“I just told them it’s going to hurt,” he said. “It hurts because we care, but they need to walk with their head held high because they left nothing on the field.
“They tried until there was nothing left.”
Forced to take on America’s new favorite postseason pastime, these talented Cubbies, without two talented starting pitchers, Cleveland came up just a bit short.
Now the Indians’ World Series drought of 68 years is baseball’s longest.
After the final out, most Cleveland players quickly left the dugout. Not Kipnis, who grew up in suburban Chicago rooting for the Cubs. He leaned on the railing and briefly watched a celebration that remains only a dream, but one that seems more attainable for the Indians.
This one hurts for Cleveland fans, but not as much as 1997, when the Indians blew a late lead in Game 7 on a humid night in Florida and lost in extra innings to the Marlins.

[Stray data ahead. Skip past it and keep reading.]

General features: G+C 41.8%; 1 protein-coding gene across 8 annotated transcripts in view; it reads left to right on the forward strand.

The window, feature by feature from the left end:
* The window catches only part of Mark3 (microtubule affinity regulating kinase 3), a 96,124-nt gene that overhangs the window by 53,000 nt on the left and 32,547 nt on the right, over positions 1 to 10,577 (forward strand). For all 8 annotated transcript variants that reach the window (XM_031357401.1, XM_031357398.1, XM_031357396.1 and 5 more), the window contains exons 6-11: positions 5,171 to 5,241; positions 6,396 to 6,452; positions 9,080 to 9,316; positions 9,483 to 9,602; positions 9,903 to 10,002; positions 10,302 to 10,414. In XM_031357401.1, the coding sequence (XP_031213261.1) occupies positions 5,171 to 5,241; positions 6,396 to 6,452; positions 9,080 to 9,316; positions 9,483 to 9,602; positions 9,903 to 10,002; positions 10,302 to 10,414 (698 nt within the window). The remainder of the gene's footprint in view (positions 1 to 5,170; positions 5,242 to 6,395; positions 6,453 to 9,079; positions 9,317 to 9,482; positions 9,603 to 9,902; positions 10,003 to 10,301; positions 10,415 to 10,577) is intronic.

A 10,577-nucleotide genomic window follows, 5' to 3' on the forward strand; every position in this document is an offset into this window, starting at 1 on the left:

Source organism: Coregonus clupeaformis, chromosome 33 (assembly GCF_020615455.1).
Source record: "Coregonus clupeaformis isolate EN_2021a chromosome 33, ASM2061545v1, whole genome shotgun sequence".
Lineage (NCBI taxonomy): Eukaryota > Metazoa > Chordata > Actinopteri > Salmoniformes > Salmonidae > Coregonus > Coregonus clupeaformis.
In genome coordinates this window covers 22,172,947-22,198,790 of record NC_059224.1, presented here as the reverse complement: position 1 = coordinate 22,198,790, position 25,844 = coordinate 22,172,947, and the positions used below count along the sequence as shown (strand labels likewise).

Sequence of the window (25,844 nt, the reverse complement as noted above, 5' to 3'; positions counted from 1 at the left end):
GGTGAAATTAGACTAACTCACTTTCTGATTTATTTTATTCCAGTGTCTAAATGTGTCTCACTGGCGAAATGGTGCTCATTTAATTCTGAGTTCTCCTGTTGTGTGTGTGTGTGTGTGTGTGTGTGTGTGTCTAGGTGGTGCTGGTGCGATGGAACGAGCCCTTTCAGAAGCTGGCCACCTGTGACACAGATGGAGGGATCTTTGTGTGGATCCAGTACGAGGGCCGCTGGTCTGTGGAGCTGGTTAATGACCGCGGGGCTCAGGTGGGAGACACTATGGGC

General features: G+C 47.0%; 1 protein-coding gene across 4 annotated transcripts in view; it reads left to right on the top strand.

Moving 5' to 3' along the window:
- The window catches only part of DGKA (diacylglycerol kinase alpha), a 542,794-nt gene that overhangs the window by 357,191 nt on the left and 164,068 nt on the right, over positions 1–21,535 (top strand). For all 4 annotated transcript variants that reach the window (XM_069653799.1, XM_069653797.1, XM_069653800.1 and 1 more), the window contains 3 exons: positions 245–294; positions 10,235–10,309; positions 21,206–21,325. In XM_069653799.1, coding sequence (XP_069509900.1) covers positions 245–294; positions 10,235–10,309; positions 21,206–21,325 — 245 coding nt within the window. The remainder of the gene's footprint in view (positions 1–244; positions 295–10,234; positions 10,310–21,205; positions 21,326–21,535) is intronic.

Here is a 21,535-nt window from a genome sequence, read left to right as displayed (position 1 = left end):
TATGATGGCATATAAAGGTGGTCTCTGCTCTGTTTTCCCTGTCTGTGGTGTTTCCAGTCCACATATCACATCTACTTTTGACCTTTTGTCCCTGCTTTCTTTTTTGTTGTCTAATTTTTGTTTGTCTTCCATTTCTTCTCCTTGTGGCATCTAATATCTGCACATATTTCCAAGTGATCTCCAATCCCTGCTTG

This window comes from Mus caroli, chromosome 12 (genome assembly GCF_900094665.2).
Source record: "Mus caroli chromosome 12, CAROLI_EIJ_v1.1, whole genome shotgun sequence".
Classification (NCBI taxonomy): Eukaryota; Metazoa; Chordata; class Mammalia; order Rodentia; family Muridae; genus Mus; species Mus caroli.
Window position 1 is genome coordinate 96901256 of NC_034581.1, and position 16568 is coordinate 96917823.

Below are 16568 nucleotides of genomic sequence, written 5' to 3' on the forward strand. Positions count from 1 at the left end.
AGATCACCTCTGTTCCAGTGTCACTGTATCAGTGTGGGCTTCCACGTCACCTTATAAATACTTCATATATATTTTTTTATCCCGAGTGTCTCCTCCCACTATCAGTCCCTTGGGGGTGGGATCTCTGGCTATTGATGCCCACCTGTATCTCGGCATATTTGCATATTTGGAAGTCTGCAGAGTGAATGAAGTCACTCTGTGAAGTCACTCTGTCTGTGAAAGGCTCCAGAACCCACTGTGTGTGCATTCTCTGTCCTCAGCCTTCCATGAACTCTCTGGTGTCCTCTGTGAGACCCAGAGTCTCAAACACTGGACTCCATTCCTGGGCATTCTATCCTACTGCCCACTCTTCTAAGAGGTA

The 2016 Indians weren’t expected to win the AL Central or beat Boston in the Division Series or take out Toronto in the AL Championship Series or push Chicago up against the wall. And yet, that’s what the Indians did, which is why it will sting all winter.
It was right there for them. After winning two of three at Wrigley Field, the Indians came home to Progressive Field with two chances to close out the Cubs, but couldn’t get it done. Cleveland is the first Series team since the 1979 Baltimore Orioles to lose Games 6 and 7 in its own ballpark.
Kluber, magnificent throughout the Indians’ dash through October, ran out of gas on a warm November night.
Taking on the Cubs for the third time in nine days was too much to ask of the right-hander, who won his first two starts in the Series. He gave up a homer to Dexter Fowler on his fourth pitch and was pulled in the fifth by Francona, who had no choice but to start the 30-year-old on short rest if the Indians were going to have any chance against Chicago’s loaded lineup.
“I just made a few mistakes and they were able to hit a couple home runs off of them,” Kluber said. “Those couple runs in the fourth inning were kind of hard to swallow.”